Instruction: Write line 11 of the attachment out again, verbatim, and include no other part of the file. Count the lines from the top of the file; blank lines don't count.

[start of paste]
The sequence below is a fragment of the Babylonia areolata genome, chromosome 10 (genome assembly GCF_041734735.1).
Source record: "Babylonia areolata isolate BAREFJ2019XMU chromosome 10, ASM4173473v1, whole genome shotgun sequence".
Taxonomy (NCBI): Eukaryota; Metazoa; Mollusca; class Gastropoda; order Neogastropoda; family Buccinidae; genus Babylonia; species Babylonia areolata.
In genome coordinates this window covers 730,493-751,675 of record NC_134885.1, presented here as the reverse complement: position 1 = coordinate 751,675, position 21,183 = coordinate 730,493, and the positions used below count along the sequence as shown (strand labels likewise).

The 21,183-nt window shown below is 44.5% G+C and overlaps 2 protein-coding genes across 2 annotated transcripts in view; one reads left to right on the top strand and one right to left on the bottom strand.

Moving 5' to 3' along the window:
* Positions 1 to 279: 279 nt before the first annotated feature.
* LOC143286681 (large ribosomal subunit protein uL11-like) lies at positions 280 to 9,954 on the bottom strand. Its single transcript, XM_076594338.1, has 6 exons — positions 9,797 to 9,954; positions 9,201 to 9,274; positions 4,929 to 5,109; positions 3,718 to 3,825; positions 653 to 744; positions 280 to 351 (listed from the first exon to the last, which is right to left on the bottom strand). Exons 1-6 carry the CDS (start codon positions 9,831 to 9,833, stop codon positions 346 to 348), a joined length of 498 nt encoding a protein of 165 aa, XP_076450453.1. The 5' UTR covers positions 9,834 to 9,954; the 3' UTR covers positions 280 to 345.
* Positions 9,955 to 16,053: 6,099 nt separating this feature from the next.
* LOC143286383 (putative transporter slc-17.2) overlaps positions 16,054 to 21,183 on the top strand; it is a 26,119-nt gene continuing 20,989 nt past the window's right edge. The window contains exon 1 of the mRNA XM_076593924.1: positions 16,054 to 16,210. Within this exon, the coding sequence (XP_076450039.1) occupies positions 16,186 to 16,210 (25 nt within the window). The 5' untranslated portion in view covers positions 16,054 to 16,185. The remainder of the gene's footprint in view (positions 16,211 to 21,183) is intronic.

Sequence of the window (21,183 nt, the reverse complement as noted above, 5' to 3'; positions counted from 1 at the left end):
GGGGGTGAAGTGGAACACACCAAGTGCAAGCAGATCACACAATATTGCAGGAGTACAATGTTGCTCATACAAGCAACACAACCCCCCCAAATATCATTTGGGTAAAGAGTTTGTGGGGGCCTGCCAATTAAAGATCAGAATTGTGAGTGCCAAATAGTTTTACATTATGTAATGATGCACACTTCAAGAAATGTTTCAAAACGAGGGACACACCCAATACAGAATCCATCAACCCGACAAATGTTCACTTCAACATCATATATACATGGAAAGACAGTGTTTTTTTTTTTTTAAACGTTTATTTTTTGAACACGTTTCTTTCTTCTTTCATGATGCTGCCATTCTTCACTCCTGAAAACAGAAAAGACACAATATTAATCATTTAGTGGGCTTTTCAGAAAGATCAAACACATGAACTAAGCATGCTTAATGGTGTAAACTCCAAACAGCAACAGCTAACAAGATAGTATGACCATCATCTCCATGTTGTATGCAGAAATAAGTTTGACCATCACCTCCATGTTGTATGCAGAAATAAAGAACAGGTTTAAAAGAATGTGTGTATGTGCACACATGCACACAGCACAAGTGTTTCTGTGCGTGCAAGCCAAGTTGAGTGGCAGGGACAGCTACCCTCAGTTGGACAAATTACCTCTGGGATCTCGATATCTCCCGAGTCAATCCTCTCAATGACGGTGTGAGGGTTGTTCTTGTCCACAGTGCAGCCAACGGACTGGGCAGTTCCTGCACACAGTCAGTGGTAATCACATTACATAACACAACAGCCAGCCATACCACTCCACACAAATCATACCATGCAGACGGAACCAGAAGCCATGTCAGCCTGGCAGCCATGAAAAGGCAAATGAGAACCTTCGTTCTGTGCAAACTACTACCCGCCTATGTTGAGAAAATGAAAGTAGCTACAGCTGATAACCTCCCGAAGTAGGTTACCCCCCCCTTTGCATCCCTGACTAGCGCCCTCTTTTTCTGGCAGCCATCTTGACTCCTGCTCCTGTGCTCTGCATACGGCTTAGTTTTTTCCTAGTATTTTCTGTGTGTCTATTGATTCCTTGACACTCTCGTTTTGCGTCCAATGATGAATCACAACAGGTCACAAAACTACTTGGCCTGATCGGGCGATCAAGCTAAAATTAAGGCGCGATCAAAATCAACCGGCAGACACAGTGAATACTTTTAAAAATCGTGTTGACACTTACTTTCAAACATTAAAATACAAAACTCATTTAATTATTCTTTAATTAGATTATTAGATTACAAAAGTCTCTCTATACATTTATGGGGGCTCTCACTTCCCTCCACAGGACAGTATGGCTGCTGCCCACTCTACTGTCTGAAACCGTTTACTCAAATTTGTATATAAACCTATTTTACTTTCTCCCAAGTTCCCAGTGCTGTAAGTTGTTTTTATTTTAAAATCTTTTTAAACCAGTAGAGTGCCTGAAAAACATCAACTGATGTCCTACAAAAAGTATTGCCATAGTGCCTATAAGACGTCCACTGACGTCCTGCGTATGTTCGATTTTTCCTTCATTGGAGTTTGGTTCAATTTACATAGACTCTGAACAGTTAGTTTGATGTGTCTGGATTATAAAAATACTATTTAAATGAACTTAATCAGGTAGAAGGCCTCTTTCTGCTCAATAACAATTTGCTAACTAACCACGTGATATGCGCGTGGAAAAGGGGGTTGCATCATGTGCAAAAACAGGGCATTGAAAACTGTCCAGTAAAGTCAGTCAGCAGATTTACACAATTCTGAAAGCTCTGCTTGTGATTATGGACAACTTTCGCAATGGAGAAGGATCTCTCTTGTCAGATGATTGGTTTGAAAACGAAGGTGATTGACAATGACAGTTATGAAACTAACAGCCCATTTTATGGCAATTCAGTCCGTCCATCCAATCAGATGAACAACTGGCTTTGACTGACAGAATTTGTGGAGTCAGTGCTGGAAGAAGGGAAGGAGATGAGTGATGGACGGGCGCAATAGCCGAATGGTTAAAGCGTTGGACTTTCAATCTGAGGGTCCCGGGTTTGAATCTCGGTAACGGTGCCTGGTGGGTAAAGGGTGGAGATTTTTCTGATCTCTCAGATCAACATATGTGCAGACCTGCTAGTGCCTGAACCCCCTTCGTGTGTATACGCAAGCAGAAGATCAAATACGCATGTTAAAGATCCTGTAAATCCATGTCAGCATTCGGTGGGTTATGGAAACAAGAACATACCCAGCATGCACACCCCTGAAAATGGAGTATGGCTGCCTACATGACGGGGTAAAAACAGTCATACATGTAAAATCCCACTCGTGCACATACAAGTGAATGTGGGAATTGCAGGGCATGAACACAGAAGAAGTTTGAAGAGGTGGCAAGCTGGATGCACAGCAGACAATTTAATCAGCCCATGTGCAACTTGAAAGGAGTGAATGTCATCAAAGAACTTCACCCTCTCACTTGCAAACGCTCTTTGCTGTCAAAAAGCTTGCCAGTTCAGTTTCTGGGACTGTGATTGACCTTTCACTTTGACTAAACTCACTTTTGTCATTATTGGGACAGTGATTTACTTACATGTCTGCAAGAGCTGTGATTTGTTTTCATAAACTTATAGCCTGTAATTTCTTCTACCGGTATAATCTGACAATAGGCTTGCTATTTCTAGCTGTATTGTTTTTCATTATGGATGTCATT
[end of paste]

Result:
Sequence of the window (21,183 nt, the reverse complement as noted above, 5' to 3'; positions counted from 1 at the left end):